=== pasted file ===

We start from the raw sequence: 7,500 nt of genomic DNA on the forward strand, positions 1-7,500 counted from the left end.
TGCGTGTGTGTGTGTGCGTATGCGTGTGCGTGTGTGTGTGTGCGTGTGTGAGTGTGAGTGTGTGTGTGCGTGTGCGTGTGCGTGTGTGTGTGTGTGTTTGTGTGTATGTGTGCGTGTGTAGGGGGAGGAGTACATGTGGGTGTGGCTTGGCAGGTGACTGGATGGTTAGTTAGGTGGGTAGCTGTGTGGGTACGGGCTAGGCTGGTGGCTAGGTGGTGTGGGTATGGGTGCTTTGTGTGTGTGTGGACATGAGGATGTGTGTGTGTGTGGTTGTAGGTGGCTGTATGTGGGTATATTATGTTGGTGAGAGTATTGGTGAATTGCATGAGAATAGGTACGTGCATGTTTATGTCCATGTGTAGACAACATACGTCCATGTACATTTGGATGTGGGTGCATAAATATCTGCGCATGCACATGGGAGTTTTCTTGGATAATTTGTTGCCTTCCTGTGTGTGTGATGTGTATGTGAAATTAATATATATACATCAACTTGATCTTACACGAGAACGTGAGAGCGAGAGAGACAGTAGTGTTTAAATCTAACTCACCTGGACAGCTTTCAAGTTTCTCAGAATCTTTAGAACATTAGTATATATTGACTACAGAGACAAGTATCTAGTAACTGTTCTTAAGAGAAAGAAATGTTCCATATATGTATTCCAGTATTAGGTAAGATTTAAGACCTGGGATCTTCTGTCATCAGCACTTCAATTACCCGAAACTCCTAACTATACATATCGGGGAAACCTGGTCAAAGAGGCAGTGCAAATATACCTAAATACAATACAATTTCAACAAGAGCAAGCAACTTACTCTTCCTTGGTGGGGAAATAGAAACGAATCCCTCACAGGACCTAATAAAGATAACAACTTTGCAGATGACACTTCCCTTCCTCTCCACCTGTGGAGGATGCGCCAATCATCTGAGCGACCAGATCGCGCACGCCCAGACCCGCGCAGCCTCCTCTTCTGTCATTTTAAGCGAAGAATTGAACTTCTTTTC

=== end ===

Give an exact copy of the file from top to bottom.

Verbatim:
We start from the raw sequence: 7,500 nt of genomic DNA on the forward strand, positions 1-7,500 counted from the left end.
TGCGTGTGTGTGTGTGCGTATGCGTGTGCGTGTGTGTGTGTGCGTGTGTGAGTGTGAGTGTGTGTGTGCGTGTGCGTGTGCGTGTGTGTGTGTGTGTTTGTGTGTATGTGTGCGTGTGTAGGGGGAGGAGTACATGTGGGTGTGGCTTGGCAGGTGACTGGATGGTTAGTTAGGTGGGTAGCTGTGTGGGTACGGGCTAGGCTGGTGGCTAGGTGGTGTGGGTATGGGTGCTTTGTGTGTGTGTGGACATGAGGATGTGTGTGTGTGTGGTTGTAGGTGGCTGTATGTGGGTATATTATGTTGGTGAGAGTATTGGTGAATTGCATGAGAATAGGTACGTGCATGTTTATGTCCATGTGTAGACAACATACGTCCATGTACATTTGGATGTGGGTGCATAAATATCTGCGCATGCACATGGGAGTTTTCTTGGATAATTTGTTGCCTTCCTGTGTGTGTGATGTGTATGTGAAATTAATATATATACATCAACTTGATCTTACACGAGAACGTGAGAGCGAGAGAGACAGTAGTGTTTAAATCTAACTCACCTGGACAGCTTTCAAGTTTCTCAGAATCTTTAGAACATTAGTATATATTGACTACAGAGACAAGTATCTAGTAACTGTTCTTAAGAGAAAGAAATGTTCCATATATGTATTCCAGTATTAGGTAAGATTTAAGACCTGGGATCTTCTGTCATCAGCACTTCAATTACCCGAAACTCCTAACTATACATATCGGGGAAACCTGGTCAAAGAGGCAGTGCAAATATACCTAAATACAATACAATTTCAACAAGAGCAAGCAACTTACTCTTCCTTGGTGGGGAAATAGAAACGAATCCCTCACAGGACCTAATAAAGATAACAACTTTGCAGATGACACTTCCCTTCCTCTCCACCTGTGGAGGATGCGCCAATCATCTGAGCGACCAGATCGCGCACGCCCAGACCCGCGCAGCCTCCTCTTCTGTCATTTTAAGCGAAGAATTGAACTTCTTTTC